The best seat imaginable

A student’s perspective on classroom layouts.


Kaden Boyer, Writer

Teachers create the blueprint of the classroom. Many different factors are considered when trying to create the most optimal learning environment. While most elements of the classroom will remain constant throughout the schedule of a student, one most notably will differ from teacher to teacher the seating arrangement. 

Whether it be rows, pods, clusters or abstract arrangements, teachers always seem to have a philosophical preference for what works best for them. But among these designs, there is no consensus upon which one is the best. It is ultimately up to the teacher to construct. 

This is a harder task than it sounds at first. The arrangement of desks needs to encourage students to engage with their peers, but not to the extent that it distracts them from listening to the teacher. The layout also needs to be aesthetically pleasing while still being effective, as a classroom should not be too crowded or too sparse. 

The traditional layout is the simple stack of seats in a row. This is the most natural because it neatly fits within a square or rectangle arrangement, and all the seats face the teacher. However, this is not entirely advantageous for students communicating with each other, and there is a clear difference in engagement between the back of the classroom and the front. 

Layouts that are becoming more common in all levels of school bring students together in groups. This layout promotes cooperative work and discussion but can interfere with learning from the teacher. Rows and groups are generally the two terms that seating arrangements of any shape will fall under, it essentially comes down to what is prioritized.

Another element that generally varies in a student’s schedule is a seating chart. Some teachers encourage the freedom of where students can sit and who they can sit by, while others prefer to choose where students sit to minimize distractions. The pros and cons to this are dependent on the student and class. Teachers should grant the freedom for students to pick because it will encourage students to look forward to class with their friends and would boost engagement. But it should be monitored, and if it is too distracting then it should move to a seating chart instead. Starting a semester with a seating chart does not even allow teachers to see the possibility that their class operates better when students pick.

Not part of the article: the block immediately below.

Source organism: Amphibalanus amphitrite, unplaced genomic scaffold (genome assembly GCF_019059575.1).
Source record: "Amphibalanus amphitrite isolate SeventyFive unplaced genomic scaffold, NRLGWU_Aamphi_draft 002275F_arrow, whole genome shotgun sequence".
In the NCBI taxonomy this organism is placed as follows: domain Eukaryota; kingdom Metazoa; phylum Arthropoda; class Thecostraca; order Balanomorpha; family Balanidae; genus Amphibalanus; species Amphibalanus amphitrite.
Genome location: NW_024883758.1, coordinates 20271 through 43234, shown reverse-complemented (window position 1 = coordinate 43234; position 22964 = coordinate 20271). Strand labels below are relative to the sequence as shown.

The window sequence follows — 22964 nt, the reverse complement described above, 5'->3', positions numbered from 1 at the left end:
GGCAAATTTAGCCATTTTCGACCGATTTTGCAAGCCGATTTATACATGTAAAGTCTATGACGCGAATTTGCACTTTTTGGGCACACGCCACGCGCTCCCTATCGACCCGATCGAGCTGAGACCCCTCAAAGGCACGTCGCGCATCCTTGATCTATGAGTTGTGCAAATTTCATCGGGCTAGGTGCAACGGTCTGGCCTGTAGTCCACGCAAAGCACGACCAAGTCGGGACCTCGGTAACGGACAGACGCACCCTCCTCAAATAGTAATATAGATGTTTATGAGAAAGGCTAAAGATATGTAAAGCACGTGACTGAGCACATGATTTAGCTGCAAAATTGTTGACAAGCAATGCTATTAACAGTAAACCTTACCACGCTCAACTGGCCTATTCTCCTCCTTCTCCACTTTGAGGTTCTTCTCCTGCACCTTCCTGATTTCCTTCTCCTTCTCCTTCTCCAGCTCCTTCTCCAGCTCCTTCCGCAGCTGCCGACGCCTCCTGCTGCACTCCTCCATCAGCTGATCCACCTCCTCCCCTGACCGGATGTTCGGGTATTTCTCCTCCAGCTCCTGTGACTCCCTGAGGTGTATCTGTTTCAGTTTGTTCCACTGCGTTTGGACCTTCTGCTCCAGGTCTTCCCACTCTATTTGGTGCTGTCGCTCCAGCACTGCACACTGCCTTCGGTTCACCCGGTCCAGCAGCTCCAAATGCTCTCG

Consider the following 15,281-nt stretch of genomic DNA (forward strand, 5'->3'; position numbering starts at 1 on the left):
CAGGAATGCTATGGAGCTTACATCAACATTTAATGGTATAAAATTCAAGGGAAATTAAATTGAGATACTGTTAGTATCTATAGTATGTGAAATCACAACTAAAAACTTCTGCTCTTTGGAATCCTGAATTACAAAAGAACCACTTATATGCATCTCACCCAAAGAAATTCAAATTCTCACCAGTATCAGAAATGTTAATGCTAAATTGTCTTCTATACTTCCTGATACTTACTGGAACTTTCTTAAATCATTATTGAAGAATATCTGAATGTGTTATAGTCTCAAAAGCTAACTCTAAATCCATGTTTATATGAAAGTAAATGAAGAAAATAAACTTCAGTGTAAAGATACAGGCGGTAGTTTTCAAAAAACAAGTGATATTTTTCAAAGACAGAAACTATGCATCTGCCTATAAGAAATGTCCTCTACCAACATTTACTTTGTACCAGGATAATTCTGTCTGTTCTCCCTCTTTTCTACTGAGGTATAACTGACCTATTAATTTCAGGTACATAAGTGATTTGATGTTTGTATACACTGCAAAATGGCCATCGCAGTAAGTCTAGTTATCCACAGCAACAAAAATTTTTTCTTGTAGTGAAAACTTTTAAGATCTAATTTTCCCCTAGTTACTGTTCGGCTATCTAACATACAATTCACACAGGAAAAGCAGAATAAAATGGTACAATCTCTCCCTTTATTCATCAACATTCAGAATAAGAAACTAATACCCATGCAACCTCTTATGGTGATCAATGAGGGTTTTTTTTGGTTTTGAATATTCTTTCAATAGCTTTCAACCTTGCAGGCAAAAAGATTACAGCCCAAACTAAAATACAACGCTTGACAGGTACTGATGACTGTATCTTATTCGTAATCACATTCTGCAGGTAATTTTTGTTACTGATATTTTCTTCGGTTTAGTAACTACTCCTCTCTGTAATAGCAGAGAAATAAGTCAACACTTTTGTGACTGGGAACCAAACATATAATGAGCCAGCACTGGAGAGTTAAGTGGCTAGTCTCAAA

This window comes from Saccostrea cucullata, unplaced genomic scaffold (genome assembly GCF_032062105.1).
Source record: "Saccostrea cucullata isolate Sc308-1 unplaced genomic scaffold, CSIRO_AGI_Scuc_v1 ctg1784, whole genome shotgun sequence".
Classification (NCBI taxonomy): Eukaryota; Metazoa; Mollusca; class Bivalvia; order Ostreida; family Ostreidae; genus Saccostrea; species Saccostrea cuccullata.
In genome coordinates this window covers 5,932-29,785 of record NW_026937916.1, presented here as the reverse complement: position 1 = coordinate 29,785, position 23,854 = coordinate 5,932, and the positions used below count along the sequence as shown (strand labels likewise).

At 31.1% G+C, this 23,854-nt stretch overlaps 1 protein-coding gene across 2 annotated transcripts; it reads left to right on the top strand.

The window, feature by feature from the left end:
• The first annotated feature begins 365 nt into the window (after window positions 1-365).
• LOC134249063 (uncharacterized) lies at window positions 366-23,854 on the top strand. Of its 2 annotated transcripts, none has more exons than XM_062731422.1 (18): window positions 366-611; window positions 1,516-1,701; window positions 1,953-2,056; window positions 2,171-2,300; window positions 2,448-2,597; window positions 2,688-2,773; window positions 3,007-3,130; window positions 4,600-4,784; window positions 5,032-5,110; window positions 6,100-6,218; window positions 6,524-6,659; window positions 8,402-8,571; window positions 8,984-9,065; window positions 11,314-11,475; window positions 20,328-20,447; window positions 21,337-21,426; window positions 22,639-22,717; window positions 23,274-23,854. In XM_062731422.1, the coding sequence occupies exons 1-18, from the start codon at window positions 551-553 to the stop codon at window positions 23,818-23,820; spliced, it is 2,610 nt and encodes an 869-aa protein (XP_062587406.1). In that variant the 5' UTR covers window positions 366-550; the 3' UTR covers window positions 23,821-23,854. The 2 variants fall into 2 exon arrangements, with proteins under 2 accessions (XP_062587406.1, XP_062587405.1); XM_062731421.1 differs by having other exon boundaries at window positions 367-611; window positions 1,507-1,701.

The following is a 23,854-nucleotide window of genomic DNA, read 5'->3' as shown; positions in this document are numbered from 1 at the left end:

Teachers and students very likely have different priorities with their ideal classroom layout. Students want to look forward to class, and teachers do too. For the student, one of the best parts about school is being around friends and learning about intriguing topics. Teachers want to prioritize a classroom where everybody is engaged and students can effectively learn and problem-solve together. These two ideal perspectives naturally will have some overlapping factors. There is no perfect setup where attention can be perfectly divided between peers and learning. There needs to be some give-and-get to find a happy medium.   

Although there is no perfect layout, each teacher has their ideal layout, whether that aligns with student opinions or not. Research done by Rachel Wannarka and Kathy Ruhl of Pennsylvania State University supported the idea that, when comparing rows to groups, students were more likely to focus on work and less likely to be distracted. This ultimately would explain why seating differs so much from teacher to teacher, because each arrangement has to align with teaching philosophies. Classes that are more based on individual learning would benefit more from a seating arrangement where the focus prioritizes attention to the teacher over students collaborating, like in rows. However, classes should be based around the student, and students working with other students is fundamentally important. If students being off-task is a concern, then the teacher should construct a seating chart to ensure distractions are minimized. In a real-world setting, most jobs require working in groups to some capacity, so schools should prepare students for such scenarios. While rows are not a coherently bad arrangement, clusters and pods, where students are together, will be the most advantageous for the student and teacher. Real world skills should be incorporated into learning, and students working together most similarly reflects that.